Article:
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Open Access Publications from the University of California

Research Reports

Cover page of Hydrogen Infrastructure Requirements for Zero-Emission Freight Applications in California

Hydrogen Infrastructure Requirements for Zero-Emission Freight Applications in California

(2021)

Zero-emission vehicles are seen as key technologies for reducing freight- related air pollution and greenhouse gas emissions. California’s 2016 Sustainable Freight Action Plan established a target of 100,000 zero-emission freight vehicles utilizing renewable fuels by 2030. Hydrogen fuel cell vehicles are a promising zero-emission technology, especially for applications where batteries might be difficult to implement, such as heavy-duty trucks, rail, shipping and aviation. However, California’s current hydrogen infrastructure is sparse, with about 25 stations, primarily sited to serve fuel cell passenger vehicles and buses. New infrastructure strategies will be critical for implementing hydrogen freight applications. The researchers analyzed hydrogen infrastructure requirements, focusing on hydrogen fuel cells in freight applications, using a California-specific EXCEL-based scenario model developed under the Sustainable Transportation Energy Pathways program (STEPS) at the Institute of Transportation Studies at UC Davis (Miller et al, 2017). Hydrogen vehicle adoption and demand was estimated for trucks, rail, shipping, and aviation, for a range of scenarios out to 2050.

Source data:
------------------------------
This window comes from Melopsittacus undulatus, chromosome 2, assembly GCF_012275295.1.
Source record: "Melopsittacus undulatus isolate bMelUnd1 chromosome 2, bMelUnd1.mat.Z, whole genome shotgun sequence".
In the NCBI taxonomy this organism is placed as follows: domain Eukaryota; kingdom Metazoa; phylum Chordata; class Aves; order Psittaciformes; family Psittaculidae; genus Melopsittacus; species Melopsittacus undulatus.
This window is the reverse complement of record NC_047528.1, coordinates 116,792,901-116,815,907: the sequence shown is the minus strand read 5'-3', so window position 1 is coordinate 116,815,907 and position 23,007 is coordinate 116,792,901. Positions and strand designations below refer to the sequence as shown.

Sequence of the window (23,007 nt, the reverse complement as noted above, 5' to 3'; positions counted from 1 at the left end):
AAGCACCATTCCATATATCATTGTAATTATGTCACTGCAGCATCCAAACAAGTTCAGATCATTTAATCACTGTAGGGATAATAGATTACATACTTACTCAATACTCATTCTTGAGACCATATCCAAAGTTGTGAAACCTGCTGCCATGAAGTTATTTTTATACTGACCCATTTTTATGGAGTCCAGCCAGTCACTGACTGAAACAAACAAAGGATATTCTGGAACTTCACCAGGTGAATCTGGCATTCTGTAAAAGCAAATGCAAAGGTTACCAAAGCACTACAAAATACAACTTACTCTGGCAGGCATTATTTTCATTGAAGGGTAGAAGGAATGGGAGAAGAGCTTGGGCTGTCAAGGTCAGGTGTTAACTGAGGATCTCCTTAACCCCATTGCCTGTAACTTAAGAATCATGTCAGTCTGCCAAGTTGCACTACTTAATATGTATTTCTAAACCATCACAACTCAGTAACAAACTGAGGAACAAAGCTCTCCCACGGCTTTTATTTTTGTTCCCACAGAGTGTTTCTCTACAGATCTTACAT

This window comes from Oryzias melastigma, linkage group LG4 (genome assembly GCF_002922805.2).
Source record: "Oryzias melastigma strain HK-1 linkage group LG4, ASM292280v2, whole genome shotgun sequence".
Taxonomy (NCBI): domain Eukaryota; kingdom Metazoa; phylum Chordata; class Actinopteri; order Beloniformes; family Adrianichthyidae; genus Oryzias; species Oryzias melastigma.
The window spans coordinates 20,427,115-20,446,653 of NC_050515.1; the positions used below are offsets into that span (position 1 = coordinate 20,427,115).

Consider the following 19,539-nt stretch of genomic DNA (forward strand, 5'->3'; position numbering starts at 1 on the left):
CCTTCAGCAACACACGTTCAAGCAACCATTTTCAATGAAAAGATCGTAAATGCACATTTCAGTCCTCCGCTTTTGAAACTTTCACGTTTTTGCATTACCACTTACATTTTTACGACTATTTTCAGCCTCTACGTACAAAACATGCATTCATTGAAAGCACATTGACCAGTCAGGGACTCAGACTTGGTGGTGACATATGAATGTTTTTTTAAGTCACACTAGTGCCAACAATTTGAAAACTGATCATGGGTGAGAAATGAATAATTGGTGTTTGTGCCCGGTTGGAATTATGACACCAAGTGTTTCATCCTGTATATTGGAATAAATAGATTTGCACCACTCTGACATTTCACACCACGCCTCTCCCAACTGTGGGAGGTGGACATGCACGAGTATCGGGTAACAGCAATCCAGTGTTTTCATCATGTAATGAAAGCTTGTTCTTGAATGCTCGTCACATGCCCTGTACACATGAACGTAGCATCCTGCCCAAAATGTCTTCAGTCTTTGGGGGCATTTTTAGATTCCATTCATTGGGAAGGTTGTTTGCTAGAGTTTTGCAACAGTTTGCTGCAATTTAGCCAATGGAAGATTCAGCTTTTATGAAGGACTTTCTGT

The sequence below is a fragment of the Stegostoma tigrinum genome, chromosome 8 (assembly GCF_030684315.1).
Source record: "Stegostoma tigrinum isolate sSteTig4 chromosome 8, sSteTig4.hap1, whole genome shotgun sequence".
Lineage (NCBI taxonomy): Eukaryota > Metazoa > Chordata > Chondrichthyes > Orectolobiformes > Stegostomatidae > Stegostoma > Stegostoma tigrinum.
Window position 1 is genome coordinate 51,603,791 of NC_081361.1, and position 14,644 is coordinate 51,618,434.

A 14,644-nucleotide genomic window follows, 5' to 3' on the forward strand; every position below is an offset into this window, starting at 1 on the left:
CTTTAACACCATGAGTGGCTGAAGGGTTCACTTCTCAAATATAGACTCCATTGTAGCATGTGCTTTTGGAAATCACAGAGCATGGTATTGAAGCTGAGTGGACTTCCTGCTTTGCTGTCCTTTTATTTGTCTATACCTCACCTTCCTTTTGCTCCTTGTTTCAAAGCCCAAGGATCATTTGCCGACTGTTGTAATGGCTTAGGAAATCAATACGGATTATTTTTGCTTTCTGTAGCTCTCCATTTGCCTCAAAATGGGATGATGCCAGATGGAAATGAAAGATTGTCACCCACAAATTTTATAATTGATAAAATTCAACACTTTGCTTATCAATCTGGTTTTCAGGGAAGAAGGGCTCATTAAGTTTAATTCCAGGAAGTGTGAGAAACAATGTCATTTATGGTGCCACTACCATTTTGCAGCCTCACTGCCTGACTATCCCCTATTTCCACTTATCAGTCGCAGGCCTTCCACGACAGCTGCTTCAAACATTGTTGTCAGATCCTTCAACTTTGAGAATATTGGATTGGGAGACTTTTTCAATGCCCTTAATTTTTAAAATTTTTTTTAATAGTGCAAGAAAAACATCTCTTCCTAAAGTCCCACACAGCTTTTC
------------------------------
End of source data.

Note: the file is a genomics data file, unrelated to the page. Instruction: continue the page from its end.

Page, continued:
Cover page of Estimating the Costs of New Mobility Travel Options: Monetary and Non-Monetary Factors

Estimating the Costs of New Mobility Travel Options: Monetary and Non-Monetary Factors

(2020)

UC Davis researchers have developed a cost model of travel choices that individuals make related to urban vehicle travel. These choices can include deciding to own, ride in, and drive a private vehicle or use pooled or solo ridesourcing (e.g., Uber). The model considers both monetary and non-monetary factors that affect travel choice. Monetary factors include the costs of purchasing, maintaining, and fueling different types of privately owned vehicles; and the cost of using ridesourcing services. Non-monetary (or “hedonic”) factors include travel time, parking time/inconvenience, willingness to drive or be a passenger in a driven or automated vehicle, and willingness to travel with strangers. The travel choices affected by these factors impact broader society through traffic congestion, pollution, greenhouse gas emissions, accidents, etc. and thus may be an important focus of policy. This report reviews recent literature, considers factors affecting travel choices, and reports, on a conjoint pilot survey or stated preferences. Finally, it considers approaches to apply time value to factors that are not typically associated with specific trips, such as time spent on vehicle maintenance and parking. The results should enable a deeper understanding of the likelihood that individuals will own and use private vehicles or use shared (solo and pooled) ridesourcing, and how automated vehicle services could affect these choices in the future. The study also highlights additional research needs, such as a large scale stated preference study covering more factors than have been included in previous studies.